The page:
The Night Shift: Is a Non-Traditional Schedule Right For You?

One of the great things about the nurse practitioner career is the variety of job and schedule offerings.  Want to work five days a week 8 to 5?  There is a job for you.  Looking to save on childcare, leave your husband in charge of the kids and can therefore only work on weekends?  There are a plethora of clinics and hospitals who would love your help.  As an NP, there are an endless number of scheduling possibilities allows you to create the lifestyle that best fits your needs.  Working as a nurse practitioner with a very unconventional schedule, what do I see as the positives and negatives of opting for the non-traditional?

In my current ER position, I work a blend of 8 hour and 12 hour shifts, a mix of nights and days including weekends and holidays.  Although occasionally chaotic and exhausting, I love it!  My unconventional schedule gives me plenty of time off and offers variety week to week preventing a feeling of the ‘daily grind’.  Over the past few years I developed an appreciation for some (but not all!) of my non-traditional shifts.  What are the benefits and drawbacks of each?

The Night Shift

The thought of working overnight is daunting.  You mean I have to stay up ALL night?  What if I fall asleep on the job?  I have to admit, I really don’t like the 12 hour overnight shift.  Even if I only have to pull an all-nighter a few days a month it really ruins my sleep schedule.  Switching back and forth from nights to days is not natural.  I find myself using uppers and downers- energy drinks and Ambien to help regulate my sleep pattern.  Thankfully, my workplace also offers an eight hour alternative- 6pm to 2am.  I love the 6pm to 2am shift.  I feel like I can achieve two day’s worth of activities all in the same 24 hour period.  Staying up until 2am is not difficult and I don’t feel the need to nap during the day.  I have all day to relax, run errands and lunch with friends.  Then, I go to work and make some money.  Talk about a productive day!

Aside from the wacky sleep schedule which can lead to sheer exhaustion, the major drawback of working any sort of evening or nighttime hours is social isolation.  If you work while others sleep, it can be difficult to find time to spend with friends and family.  You are also left with a lot of alone time during the day.  This can be nice on occasion but gets old after awhile (as evidenced by my creation of a blog to fill my daytime alone hours).  Does the night shift offer any benefits?  If you are willing to work all nights you may be able to negotiate fewer weekend shifts or a more flexible schedule in exchange for working the less desirable hours of the day.  Hospital administration is usually not roaming around at night making the work environment a little more laid back.  If you work on the hospital floor, patients are more likely to sleep and not host visitors during the night shift making your job a little easier.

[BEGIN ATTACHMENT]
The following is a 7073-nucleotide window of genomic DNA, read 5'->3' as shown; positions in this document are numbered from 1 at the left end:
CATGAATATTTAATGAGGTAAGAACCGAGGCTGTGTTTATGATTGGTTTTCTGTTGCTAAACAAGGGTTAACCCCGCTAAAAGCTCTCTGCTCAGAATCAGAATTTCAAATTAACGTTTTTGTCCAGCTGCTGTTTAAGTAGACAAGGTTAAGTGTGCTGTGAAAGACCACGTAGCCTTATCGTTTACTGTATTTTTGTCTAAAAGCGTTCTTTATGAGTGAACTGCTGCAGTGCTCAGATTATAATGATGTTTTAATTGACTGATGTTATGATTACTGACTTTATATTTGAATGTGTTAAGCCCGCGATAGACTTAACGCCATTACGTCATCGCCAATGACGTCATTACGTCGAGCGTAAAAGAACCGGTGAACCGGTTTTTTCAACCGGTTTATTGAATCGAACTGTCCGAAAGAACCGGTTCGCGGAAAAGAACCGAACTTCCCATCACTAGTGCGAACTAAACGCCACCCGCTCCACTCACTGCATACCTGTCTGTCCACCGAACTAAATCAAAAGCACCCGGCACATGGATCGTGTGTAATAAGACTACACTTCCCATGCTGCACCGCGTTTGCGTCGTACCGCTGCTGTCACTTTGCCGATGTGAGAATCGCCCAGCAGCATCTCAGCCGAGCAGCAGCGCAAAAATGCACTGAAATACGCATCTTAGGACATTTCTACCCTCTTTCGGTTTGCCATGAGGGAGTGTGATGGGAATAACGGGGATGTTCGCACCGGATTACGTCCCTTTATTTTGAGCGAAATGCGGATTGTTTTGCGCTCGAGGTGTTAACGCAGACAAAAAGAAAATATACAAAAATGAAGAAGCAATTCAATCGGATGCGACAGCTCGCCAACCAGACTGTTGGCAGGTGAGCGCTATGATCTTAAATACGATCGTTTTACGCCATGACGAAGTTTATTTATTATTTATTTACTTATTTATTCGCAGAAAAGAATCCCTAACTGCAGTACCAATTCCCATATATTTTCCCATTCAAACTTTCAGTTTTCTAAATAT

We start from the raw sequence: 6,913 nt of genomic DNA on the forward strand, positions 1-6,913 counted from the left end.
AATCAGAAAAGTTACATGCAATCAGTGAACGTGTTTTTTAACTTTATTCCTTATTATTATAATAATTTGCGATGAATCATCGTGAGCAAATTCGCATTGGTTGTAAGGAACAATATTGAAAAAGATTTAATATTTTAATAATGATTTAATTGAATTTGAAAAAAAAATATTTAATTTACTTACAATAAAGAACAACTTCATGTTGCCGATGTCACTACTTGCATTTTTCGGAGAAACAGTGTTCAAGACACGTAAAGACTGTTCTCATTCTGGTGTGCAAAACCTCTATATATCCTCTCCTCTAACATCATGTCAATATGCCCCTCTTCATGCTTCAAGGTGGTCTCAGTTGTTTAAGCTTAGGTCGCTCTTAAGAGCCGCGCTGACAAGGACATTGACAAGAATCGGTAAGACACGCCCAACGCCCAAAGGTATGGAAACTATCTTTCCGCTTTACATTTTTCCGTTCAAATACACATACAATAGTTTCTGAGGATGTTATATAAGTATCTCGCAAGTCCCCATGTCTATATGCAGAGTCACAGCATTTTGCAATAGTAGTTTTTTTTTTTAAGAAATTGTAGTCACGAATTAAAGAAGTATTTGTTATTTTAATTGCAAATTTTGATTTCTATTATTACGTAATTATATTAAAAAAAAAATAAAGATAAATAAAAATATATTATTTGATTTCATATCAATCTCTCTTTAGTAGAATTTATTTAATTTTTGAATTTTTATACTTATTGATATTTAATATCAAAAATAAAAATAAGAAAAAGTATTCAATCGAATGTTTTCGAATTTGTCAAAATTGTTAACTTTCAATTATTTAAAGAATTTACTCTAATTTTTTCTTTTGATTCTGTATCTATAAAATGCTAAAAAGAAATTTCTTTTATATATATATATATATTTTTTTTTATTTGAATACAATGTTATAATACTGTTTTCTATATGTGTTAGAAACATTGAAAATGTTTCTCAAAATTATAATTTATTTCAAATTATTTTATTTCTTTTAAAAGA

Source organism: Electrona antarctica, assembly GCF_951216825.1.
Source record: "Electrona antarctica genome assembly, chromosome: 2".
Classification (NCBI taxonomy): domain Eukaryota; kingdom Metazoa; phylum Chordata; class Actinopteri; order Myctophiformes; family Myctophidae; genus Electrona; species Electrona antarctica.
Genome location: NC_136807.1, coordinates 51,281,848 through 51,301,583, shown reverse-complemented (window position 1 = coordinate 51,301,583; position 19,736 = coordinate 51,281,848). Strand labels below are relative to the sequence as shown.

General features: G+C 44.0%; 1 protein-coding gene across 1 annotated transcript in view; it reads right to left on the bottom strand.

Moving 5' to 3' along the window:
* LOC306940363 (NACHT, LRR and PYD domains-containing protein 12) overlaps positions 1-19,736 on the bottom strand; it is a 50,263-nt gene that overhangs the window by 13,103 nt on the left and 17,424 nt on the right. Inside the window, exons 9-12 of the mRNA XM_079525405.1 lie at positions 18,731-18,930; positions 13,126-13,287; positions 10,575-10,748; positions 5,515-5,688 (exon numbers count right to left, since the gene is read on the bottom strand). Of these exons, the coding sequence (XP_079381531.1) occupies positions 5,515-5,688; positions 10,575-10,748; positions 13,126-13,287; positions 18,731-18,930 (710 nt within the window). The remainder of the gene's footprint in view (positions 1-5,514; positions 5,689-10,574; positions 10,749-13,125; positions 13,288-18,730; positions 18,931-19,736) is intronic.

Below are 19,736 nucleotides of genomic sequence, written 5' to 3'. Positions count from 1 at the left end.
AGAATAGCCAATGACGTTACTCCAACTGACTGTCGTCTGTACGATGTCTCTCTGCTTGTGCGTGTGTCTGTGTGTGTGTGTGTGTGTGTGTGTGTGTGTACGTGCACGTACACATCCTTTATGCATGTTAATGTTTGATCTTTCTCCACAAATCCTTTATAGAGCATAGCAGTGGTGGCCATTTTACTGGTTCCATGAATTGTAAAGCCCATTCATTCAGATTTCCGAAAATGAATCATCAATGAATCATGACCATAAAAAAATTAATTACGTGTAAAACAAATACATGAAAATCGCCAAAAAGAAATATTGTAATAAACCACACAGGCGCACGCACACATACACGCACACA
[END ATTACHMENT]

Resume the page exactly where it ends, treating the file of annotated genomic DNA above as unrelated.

Are You Ready to Thrive?

Learn more about our online residency program; we pair clinical and professional development to take advanced practice providers to the next level. Get More Info>>

The Weekend Shift

OK, I will be honest; I hate working weekends.  I feel like my soul is being sucked away as I drive off to work while all my friends are meeting up for mimosas and Sunday brunch. The one benefit of the working weekends?  It allows you days off during the traditional work week.  You can get all of your weekly errands accomplished in nearly half the time.  Kroger is so much more relaxing and less crowded on Wednesday rather than Sunday evening (just make sure you know which day of the week is senior day; the grocery store is not relaxing when waiting in line as 85 year olds are writing checks for three dollar purchases).  For NP’s with kids, weekends can also offer savings on childcare.  If you have kids and your significant other works a traditional weekday schedule, you can simply trade child-related responsibilities on the weekend saving thousands of dollars each year in childcare expenses.

Holiday Shift

Ugh, working holidays can also be a bit of a drag for obvious reasons.  Is there an upside?  $$$.  Usually on holidays you can make double your usual hourly rate.  Patient volume is frequently lower on holidays meaning you can make double the money for doing half the work.  Not a bad deal.  If your shifts are short, working on an important day may not be that inconvenient especially considering the extra income you can quickly rack up.

As a nurse practitioner, do you work odd hours?  What positives and negatives have you experienced as a result of working unconventional shifts?  How has it helped you tailor your career to fit the lifestyle you have always wanted?


Leave a Comment

Your email address will not be published. Required fields are marked *

Share Post:

Share on facebook
Share on twitter
Share on linkedin

Are you ready to Thrive?

Support + education for early career nurse practitioners.

Are you struggling as an early career NP or PA?

Learn more about ThriveAP, the program designed to boost primary care clinical knowledge.

Support and education for early career NPs & PAs

Download the ThriveAP info
packet for more information!